ElminaCastle.info Website - Pre-Portuguese Gold Coast
The people living along the West African coast at Elmina around the fifteenth century were presumably Fante. The Fante ethnicity bears an uncertain relationship to "Akan," itself a word connoting originality from the root word, "kan", to be first or original.
Among their ancestors were merchants and miners trading gold into the Mediterranean and Near Eastern worlds from medieval times. The ancestors of the Akan-speakers of the forests however undoubtedly came from north of the forest.
The people on the West African coast were organized into numerous populations that were drawn according to kinship lines.
Family was extremely important in society, and family heads were united in communities under a recognized local authority. Along the
Gold Coast alone, more than twenty independent kingdom-states existed. Elmina lay between two different Fante kingdoms, Fetu and Eguafo. While there was a relative degree of interstate rivalry, peoples generally intermingled freely.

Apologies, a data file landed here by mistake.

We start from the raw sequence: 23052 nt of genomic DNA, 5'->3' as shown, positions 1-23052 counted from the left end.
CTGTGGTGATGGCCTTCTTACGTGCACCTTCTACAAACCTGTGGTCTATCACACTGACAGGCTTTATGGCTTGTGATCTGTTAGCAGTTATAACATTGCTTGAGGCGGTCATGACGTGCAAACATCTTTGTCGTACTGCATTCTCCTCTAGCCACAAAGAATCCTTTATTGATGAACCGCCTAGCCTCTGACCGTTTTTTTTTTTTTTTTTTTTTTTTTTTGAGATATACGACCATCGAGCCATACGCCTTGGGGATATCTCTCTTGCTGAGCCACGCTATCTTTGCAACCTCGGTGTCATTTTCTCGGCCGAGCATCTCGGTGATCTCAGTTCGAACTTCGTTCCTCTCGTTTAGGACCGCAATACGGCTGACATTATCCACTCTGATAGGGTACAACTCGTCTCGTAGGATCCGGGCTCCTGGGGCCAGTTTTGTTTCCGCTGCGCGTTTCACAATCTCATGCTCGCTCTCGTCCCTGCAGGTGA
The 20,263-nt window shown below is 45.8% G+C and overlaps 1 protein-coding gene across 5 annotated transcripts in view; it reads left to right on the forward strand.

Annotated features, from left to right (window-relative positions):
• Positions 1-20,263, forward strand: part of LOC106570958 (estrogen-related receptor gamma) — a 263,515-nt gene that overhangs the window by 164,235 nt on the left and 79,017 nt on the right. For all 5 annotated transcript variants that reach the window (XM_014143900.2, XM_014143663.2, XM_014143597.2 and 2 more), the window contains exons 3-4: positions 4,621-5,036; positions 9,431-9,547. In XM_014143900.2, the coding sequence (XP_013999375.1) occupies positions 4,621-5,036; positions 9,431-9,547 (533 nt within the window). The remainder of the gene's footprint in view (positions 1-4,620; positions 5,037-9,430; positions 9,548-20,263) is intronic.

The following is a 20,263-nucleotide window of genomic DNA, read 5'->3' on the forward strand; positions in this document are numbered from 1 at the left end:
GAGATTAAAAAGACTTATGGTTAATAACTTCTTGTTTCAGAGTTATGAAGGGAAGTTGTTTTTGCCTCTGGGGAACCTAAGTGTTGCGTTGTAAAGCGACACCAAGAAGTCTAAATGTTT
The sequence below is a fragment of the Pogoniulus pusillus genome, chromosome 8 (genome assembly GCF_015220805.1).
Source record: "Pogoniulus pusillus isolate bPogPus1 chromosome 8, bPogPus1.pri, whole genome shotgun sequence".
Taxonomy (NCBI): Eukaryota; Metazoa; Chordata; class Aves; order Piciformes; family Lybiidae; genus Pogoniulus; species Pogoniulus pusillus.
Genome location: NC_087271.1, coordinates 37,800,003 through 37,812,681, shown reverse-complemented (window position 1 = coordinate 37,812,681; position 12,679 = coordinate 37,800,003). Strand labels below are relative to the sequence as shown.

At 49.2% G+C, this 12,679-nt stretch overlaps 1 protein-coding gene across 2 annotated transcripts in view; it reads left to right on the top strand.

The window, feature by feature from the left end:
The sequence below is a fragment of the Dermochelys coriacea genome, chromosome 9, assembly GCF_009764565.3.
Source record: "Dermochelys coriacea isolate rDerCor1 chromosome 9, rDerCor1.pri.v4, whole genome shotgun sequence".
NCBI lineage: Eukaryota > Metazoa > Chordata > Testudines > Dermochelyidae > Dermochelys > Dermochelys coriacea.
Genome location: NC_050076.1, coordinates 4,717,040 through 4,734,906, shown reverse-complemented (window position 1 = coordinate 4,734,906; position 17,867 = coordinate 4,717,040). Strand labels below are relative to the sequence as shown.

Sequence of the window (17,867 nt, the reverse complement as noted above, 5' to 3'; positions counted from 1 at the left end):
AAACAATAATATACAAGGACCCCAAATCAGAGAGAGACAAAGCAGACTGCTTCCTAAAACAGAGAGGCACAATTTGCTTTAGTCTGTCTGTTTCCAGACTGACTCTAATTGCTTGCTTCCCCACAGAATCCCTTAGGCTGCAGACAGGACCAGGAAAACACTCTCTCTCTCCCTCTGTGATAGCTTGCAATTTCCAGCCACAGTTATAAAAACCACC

Trade between localities was important for the economy. The coastal people also had strong trade relations with the Sudanese empires to the north.
St. Georges Castle Elmina Cape Coast
West Africans nurtured ancient connections to other parts of the world. Common metals trade, iconic artistic forms, and agricultural borrowing show that trans-Saharan and regional coastal connections thrived.
The Portuguese in 1471 were the first Europeans to visit the Gold Coast as such, but not necessarily the first sailors to reach the port.
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